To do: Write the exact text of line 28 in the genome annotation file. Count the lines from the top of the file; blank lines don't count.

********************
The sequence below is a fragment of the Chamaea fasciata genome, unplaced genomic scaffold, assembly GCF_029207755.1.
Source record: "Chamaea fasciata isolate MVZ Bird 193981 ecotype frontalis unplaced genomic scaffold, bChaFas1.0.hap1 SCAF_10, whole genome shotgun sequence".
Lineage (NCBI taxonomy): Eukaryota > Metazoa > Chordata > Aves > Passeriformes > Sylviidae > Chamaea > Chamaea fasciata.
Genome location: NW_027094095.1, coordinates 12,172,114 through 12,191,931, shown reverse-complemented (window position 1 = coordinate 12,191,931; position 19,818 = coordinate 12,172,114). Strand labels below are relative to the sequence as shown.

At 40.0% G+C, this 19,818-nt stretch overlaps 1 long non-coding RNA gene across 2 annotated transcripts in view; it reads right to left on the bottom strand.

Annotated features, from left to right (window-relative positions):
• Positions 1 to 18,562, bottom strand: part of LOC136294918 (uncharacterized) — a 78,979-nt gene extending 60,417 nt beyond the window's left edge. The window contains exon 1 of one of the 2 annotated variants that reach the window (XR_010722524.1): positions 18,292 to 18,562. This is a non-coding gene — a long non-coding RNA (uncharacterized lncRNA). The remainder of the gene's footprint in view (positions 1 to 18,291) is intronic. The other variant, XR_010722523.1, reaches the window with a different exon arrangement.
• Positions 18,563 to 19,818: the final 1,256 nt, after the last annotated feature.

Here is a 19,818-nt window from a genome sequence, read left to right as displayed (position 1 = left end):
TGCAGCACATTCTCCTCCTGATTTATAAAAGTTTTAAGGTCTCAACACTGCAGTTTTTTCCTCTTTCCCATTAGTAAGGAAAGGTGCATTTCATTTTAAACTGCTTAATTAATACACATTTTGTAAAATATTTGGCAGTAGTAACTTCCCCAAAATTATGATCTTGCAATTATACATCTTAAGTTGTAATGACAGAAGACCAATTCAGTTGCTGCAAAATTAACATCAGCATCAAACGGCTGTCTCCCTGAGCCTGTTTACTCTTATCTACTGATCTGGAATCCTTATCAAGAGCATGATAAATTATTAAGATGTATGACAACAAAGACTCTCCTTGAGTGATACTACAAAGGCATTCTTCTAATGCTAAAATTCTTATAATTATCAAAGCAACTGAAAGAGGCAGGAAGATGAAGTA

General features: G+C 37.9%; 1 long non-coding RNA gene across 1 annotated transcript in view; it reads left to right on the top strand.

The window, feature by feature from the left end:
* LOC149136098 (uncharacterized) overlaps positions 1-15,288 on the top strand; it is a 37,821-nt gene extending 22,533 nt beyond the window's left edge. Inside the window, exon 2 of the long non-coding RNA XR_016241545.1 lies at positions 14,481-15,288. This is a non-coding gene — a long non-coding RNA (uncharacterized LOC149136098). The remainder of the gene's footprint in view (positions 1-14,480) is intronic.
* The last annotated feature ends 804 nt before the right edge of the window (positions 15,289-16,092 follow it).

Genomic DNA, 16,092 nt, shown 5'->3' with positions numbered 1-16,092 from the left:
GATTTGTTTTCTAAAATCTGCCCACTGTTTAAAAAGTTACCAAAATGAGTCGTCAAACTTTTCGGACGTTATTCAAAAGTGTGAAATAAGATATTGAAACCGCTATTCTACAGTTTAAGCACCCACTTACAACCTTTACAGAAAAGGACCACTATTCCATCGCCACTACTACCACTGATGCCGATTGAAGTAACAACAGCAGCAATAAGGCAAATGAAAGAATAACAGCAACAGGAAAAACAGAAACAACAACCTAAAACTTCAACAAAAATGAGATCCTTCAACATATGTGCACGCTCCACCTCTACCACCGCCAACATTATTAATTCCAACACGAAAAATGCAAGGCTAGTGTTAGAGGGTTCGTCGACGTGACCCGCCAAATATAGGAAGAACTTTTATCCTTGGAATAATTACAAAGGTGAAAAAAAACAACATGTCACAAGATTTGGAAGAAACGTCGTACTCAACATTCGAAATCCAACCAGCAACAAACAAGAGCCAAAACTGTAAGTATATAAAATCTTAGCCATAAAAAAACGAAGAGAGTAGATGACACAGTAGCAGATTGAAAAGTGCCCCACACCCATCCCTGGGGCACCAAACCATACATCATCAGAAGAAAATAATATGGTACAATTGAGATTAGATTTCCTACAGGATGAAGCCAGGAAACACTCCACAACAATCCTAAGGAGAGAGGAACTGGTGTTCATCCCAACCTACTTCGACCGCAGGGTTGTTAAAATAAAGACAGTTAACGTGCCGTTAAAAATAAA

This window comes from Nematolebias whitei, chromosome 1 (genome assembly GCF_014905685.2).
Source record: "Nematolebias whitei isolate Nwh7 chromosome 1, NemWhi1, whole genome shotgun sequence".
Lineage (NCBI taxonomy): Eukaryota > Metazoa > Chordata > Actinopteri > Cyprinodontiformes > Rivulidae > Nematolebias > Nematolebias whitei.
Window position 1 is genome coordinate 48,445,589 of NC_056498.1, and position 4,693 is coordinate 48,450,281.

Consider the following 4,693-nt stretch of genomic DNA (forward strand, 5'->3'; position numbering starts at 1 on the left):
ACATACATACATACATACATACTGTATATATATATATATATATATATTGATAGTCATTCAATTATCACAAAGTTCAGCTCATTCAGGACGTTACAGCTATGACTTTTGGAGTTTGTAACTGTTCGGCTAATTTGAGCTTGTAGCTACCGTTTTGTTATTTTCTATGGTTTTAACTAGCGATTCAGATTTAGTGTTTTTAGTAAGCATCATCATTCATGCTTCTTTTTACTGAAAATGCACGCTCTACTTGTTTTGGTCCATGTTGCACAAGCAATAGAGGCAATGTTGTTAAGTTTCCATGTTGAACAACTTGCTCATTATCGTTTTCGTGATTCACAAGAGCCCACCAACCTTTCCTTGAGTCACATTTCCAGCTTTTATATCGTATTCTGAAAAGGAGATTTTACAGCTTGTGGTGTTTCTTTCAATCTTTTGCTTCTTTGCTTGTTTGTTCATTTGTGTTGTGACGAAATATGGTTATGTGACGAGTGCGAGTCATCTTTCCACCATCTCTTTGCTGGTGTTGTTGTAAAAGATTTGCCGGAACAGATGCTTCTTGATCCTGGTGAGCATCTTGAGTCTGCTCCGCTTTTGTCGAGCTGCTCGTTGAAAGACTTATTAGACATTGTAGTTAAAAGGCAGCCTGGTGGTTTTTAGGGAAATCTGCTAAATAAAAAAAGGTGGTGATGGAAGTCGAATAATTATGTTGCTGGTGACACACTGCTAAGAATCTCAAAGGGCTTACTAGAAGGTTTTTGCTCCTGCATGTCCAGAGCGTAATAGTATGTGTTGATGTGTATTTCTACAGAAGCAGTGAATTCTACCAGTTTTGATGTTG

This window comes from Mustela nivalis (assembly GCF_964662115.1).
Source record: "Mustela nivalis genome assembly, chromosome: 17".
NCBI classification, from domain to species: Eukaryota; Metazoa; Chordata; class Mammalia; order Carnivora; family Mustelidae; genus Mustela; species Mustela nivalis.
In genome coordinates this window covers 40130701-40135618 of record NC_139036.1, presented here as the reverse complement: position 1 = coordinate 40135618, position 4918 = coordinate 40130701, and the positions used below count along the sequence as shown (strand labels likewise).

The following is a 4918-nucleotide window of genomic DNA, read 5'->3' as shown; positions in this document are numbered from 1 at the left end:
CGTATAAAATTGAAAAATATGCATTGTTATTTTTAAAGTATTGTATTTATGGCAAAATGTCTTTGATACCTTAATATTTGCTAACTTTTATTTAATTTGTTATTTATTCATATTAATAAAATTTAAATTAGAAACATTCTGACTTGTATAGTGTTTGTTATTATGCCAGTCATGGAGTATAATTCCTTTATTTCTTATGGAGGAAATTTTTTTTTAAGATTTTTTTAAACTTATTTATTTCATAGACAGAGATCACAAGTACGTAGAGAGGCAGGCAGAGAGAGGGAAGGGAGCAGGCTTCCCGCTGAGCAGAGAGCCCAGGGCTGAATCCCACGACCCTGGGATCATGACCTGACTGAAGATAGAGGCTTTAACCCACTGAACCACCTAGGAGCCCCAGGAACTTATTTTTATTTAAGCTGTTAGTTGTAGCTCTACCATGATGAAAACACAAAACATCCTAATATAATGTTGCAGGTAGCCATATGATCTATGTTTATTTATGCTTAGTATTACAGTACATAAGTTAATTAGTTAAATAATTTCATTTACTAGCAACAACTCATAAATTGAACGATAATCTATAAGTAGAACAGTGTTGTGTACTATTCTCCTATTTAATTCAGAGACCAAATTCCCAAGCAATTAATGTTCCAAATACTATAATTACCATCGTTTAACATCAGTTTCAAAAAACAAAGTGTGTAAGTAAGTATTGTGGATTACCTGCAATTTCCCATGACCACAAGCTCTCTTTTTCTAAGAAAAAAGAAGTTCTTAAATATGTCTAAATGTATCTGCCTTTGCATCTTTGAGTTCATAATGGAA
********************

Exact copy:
CGTATAAAATTGAAAAATATGCATTGTTATTTTTAAAGTATTGTATTTATGGCAAAATGTCTTTGATACCTTAATATTTGCTAACTTTTATTTAATTTGTTATTTATTCATATTAATAAAATTTAAATTAGAAACATTCTGACTTGTATAGTGTTTGTTATTATGCCAGTCATGGAGTATAATTCCTTTATTTCTTATGGAGGAAATTTTTTTTTAAGATTTTTTTAAACTTATTTATTTCATAGACAGAGATCACAAGTACGTAGAGAGGCAGGCAGAGAGAGGGAAGGGAGCAGGCTTCCCGCTGAGCAGAGAGCCCAGGGCTGAATCCCACGACCCTGGGATCATGACCTGACTGAAGATAGAGGCTTTAACCCACTGAACCACCTAGGAGCCCCAGGAACTTATTTTTATTTAAGCTGTTAGTTGTAGCTCTACCATGATGAAAACACAAAACATCCTAATATAATGTTGCAGGTAGCCATATGATCTATGTTTATTTATGCTTAGTATTACAGTACATAAGTTAATTAGTTAAATAATTTCATTTACTAGCAACAACTCATAAATTGAACGATAATCTATAAGTAGAACAGTGTTGTGTACTATTCTCCTATTTAATTCAGAGACCAAATTCCCAAGCAATTAATGTTCCAAATACTATAATTACCATCGTTTAACATCAGTTTCAAAAAACAAAGTGTGTAAGTAAGTATTGTGGATTACCTGCAATTTCCCATGACCACAAGCTCTCTTTTTCTAAGAAAAAAGAAGTTCTTAAATATGTCTAAATGTATCTGCCTTTGCATCTTTGAGTTCATAATGGAA